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[–] Craxic 0 points 13 points (+13|-0) ago 

Of course it's real. What worries me the most about phones is that apparently the communication chip that communicates with the cell tower (the "baseband") controls the phone. The CPU, Android and all of that is apparently a slave to it. Unfortunately I don't have a source for that. Regardless, what I do know is that the baseband chip has a closed source firmware. As a result, it definitely has backdoors (or at least exploitable code).


[–] anonymous-coward [S] 0 points 2 points (+2|-0) ago 

I believe it, just wondering if there is a way we can see the proof...


[–] Craxic 0 points 0 points (+0|-0) ago 

There is a way: just take a look at the device's baseband firmware. Assuming it isn't encrypted, you should be able to see the code that runs on the chip. Problem is, understanding that code requires enormous amounts of practice and skill: you're reading assembly. There are very few people capable of doing it. Even if you can do it, you're searching for what is essentially a needle in a huge haystack. And the needle looks like hay. Finding an exploit like this is extremely tough. Google will pay you something like 10k for finding one in Chrome, and you have the source code for Chrome. So if finding just one of these exploits in an open source project is worth 10k, and it happens fairly infrequently, you can imagine how hard it is to do the same with something where you don't have the source code. To top all of this off: how do we even know that the firmware we supply to the baseband is the only thing that runs on it?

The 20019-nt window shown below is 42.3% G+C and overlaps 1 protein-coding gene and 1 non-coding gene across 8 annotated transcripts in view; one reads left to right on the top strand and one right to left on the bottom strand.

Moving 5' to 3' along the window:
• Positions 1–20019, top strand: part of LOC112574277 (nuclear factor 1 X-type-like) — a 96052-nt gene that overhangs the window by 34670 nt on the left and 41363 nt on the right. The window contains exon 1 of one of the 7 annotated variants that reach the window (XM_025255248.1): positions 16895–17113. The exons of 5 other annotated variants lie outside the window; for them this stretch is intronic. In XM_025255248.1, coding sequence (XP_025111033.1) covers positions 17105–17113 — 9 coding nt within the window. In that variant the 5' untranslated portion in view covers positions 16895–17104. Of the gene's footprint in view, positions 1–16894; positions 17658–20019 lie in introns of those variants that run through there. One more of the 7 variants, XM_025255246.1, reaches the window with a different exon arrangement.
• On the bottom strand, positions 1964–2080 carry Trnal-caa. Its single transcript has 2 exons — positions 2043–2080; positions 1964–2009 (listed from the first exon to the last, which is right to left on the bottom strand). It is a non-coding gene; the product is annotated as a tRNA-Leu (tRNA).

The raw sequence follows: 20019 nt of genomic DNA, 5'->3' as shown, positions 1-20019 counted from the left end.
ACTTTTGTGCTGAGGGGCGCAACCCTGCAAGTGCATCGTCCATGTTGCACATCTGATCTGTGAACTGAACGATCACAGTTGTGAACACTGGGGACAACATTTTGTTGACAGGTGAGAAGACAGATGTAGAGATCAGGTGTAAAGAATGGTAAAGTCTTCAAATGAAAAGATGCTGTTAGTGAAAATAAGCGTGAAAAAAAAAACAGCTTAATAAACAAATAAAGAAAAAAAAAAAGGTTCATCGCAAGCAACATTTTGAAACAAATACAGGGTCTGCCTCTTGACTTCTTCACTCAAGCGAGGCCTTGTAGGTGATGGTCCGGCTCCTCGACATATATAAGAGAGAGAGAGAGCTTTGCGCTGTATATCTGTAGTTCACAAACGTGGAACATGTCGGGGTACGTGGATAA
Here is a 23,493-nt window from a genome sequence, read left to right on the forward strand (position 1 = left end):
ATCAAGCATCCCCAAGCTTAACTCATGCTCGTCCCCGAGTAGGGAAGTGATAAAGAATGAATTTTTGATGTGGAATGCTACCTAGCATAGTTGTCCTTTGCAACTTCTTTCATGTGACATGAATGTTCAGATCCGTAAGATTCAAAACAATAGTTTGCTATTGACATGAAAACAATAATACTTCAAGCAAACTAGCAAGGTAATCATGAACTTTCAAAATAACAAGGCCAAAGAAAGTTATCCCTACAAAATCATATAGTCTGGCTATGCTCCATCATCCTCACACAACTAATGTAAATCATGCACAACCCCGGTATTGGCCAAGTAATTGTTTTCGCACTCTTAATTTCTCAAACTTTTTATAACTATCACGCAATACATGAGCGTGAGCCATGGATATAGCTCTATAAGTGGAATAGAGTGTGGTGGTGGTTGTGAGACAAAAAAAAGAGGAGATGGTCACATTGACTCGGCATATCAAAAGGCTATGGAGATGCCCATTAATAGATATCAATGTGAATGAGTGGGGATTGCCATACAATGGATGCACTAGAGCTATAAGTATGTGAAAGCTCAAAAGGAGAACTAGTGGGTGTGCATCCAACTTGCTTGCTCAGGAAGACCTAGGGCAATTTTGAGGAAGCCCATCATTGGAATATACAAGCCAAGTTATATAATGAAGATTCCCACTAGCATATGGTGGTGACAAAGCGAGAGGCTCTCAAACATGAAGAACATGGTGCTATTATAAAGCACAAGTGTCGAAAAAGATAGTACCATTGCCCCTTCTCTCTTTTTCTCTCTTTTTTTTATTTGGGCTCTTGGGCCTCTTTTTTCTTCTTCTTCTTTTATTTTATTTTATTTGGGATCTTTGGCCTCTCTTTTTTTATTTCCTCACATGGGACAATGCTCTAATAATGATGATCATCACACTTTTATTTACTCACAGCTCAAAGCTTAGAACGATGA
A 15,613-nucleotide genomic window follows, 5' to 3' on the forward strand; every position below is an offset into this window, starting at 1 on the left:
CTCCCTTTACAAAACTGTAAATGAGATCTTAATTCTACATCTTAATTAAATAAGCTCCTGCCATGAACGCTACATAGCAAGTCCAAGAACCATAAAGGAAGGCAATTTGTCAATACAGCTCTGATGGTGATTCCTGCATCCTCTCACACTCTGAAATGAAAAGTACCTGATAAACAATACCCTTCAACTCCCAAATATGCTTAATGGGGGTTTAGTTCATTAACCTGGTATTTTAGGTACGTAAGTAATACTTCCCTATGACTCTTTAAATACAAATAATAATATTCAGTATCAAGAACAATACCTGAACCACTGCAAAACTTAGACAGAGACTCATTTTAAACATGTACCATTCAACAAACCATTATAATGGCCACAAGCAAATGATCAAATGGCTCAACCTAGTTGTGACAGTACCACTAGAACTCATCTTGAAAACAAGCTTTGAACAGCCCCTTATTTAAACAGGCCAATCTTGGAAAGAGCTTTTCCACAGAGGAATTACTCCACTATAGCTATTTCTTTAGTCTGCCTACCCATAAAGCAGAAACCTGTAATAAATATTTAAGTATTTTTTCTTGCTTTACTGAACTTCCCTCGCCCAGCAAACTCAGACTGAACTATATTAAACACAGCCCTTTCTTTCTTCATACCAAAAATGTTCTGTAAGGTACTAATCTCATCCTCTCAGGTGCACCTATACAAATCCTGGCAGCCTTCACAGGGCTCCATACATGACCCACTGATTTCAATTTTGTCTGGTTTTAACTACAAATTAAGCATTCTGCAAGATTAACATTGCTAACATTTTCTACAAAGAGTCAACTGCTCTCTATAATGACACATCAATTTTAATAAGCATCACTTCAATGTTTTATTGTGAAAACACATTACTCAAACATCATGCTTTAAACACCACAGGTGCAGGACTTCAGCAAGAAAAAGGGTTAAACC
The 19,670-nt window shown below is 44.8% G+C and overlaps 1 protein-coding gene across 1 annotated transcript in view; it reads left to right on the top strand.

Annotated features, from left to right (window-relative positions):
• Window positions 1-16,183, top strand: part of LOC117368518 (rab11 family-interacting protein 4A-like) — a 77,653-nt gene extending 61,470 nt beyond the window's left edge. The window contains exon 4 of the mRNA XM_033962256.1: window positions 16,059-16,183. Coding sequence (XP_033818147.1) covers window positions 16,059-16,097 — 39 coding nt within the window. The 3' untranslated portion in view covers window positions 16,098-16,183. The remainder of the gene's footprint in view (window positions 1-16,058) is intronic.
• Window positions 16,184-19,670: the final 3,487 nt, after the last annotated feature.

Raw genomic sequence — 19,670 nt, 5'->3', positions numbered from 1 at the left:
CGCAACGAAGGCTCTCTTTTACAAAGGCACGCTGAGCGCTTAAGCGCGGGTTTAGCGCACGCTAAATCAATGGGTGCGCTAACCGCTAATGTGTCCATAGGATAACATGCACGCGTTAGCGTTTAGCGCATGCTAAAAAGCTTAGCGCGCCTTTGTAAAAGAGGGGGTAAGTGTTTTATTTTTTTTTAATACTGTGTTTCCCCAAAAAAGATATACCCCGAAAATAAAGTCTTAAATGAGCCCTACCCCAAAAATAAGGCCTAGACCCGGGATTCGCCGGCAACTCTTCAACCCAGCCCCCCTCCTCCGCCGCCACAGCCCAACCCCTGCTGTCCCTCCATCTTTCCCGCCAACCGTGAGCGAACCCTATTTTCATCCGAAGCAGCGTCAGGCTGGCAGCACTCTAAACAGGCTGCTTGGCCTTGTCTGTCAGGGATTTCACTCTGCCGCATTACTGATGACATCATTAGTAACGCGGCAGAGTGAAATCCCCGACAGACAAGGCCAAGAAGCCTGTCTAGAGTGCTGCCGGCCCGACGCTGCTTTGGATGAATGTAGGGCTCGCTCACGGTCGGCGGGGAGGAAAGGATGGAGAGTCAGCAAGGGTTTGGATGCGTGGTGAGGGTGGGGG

Face it: if you have a phone, and professional hackers want in: they'll get in. So try not to use it for private stuff.